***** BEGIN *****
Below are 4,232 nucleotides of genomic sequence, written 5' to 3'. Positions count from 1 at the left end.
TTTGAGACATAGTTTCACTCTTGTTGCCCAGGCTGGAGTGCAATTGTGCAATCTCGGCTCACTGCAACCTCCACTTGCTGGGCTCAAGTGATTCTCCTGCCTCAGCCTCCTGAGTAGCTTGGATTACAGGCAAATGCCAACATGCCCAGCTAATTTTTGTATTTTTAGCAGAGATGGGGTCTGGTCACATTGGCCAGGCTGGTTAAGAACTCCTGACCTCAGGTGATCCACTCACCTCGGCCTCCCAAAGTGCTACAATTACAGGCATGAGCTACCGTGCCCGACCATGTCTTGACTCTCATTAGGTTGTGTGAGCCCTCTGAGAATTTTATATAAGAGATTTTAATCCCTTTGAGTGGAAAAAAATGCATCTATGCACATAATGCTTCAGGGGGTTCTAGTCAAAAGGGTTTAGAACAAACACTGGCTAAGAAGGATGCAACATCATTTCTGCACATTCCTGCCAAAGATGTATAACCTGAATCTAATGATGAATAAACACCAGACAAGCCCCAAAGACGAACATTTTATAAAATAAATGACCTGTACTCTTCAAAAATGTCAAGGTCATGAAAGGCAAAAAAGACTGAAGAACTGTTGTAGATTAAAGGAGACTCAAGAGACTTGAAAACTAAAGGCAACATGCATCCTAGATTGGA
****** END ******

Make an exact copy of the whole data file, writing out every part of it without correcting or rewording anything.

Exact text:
Below are 4,232 nucleotides of genomic sequence, written 5' to 3'. Positions count from 1 at the left end.
TTTGAGACATAGTTTCACTCTTGTTGCCCAGGCTGGAGTGCAATTGTGCAATCTCGGCTCACTGCAACCTCCACTTGCTGGGCTCAAGTGATTCTCCTGCCTCAGCCTCCTGAGTAGCTTGGATTACAGGCAAATGCCAACATGCCCAGCTAATTTTTGTATTTTTAGCAGAGATGGGGTCTGGTCACATTGGCCAGGCTGGTTAAGAACTCCTGACCTCAGGTGATCCACTCACCTCGGCCTCCCAAAGTGCTACAATTACAGGCATGAGCTACCGTGCCCGACCATGTCTTGACTCTCATTAGGTTGTGTGAGCCCTCTGAGAATTTTATATAAGAGATTTTAATCCCTTTGAGTGGAAAAAAATGCATCTATGCACATAATGCTTCAGGGGGTTCTAGTCAAAAGGGTTTAGAACAAACACTGGCTAAGAAGGATGCAACATCATTTCTGCACATTCCTGCCAAAGATGTATAACCTGAATCTAATGATGAATAAACACCAGACAAGCCCCAAAGACGAACATTTTATAAAATAAATGACCTGTACTCTTCAAAAATGTCAAGGTCATGAAAGGCAAAAAAGACTGAAGAACTGTTGTAGATTAAAGGAGACTCAAGAGACTTGAAAACTAAAGGCAACATGCATCCTAGATTGGA